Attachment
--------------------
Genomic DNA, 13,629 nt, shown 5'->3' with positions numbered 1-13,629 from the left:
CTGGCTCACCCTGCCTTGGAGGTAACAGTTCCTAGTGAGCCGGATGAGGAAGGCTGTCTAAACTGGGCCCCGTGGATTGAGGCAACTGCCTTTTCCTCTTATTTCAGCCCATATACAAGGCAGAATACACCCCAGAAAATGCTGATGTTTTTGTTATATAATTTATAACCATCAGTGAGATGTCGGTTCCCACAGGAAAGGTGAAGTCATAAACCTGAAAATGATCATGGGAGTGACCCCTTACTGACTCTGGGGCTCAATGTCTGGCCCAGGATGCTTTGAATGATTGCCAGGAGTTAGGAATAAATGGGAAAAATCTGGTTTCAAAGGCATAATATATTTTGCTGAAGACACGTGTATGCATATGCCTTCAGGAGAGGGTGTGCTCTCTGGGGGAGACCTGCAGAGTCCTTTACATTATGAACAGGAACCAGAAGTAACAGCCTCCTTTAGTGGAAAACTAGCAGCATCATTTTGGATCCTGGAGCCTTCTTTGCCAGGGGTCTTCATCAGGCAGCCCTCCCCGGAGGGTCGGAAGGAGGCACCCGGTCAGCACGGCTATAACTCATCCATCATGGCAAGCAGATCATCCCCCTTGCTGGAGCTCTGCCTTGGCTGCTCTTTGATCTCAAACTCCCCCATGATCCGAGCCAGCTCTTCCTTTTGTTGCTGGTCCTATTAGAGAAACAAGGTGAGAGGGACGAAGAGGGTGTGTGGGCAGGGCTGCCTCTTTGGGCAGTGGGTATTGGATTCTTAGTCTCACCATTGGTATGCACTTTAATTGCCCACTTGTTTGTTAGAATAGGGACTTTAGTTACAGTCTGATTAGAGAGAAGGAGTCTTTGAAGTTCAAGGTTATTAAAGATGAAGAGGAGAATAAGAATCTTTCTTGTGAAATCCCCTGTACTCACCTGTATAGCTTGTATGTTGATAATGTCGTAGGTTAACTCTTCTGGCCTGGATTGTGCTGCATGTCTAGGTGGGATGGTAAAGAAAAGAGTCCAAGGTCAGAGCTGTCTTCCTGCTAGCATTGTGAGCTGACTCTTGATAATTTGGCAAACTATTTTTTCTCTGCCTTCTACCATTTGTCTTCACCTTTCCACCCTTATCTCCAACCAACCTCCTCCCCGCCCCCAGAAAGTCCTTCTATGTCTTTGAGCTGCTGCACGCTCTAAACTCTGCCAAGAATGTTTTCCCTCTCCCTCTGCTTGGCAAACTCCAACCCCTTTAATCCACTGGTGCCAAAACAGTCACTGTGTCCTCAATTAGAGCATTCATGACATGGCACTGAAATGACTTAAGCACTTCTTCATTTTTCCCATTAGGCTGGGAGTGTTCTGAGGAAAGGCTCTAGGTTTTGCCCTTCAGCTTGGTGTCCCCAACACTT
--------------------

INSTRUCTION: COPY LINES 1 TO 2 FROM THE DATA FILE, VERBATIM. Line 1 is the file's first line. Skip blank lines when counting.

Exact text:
Genomic DNA, 13,629 nt, shown 5'->3' with positions numbered 1-13,629 from the left:
CTGGCTCACCCTGCCTTGGAGGTAACAGTTCCTAGTGAGCCGGATGAGGAAGGCTGTCTAAACTGGGCCCCGTGGATTGAGGCAACTGCCTTTTCCTCTTATTTCAGCCCATATACAAGGCAGAATACACCCCAGAAAATGCTGATGTTTTTGTTATATAATTTATAACCATCAGTGAGATGTCGGTTCCCACAGGAAAGGTGAAGTCATAAACCTGAAAATGATCATGGGAGTGACCCCTTACTGACTCTGGGGCTCAATGTCTGGCCCAGGATGCTTTGAATGATTGCCAGGAGTTAGGAATAAATGGGAAAAATCTGGTTTCAAAGGCATAATATATTTTGCTGAAGACACGTGTATGCATATGCCTTCAGGAGAGGGTGTGCTCTCTGGGGGAGACCTGCAGAGTCCTTTACATTATGAACAGGAACCAGAAGTAACAGCCTCCTTTAGTGGAAAACTAGCAGCATCATTTTGGATCCTGGAGCCTTCTTTGCCAGGGGTCTTCATCAGGCAGCCCTCCCCGGAGGGTCGGAAGGAGGCACCCGGTCAGCACGGCTATAACTCATCCATCATGGCAAGCAGATCATCCCCCTTGCTGGAGCTCTGCCTTGGCTGCTCTTTGATCTCAAACTCCCCCATGATCCGAGCCAGCTCTTCCTTTTGTTGCTGGTCCTATTAGAGAAACAAGGTGAGAGGGACGAAGAGGGTGTGTGGGCAGGGCTGCCTCTTTGGGCAGTGGGTATTGGATTCTTAGTCTCACCATTGGTATGCACTTTAATTGCCCACTTGTTTGTTAGAATAGGGACTTTAGTTACAGTCTGATTAGAGAGAAGGAGTCTTTGAAGTTCAAGGTTATTAAAGATGAAGAGGAGAATAAGAATCTTTCTTGTGAAATCCCCTGTACTCACCTGTATAGCTTGTATGTTGATAATGTCGTAGGTTAACTCTTCTGGCCTGGATTGTGCTGCATGTCTAGGTGGGATGGTAAAGAAAAGAGTCCAAGGTCAGAGCTGTCTTCCTGCTAGCATTGTGAGCTGACTCTTGATAATTTGGCAAACTATTTTTTCTCTGCCTTCTACCATTTGTCTTCACCTTTCCACCCTTATCTCCAACCAACCTCCTCCCCGCCCCCAGAAAGTCCTTCTATGTCTTTGAGCTGCTGCACGCTCTAAACTCTGCCAAGAATGTTTTCCCTCTCCCTCTGCTTGGCAAACTCCAACCCCTTTAATCCACTGGTGCCAAAACAGTCACTGTGTCCTCAATTAGAGCATTCATGACATGGCACTGAAATGACTTAAGCACTTCTTCATTTTTCCCATTAGGCTGGGAGTGTTCTGAGGAAAGGCTCTAGGTTTTGCCCTTCAGCTTGGTGTCCCCAACACTT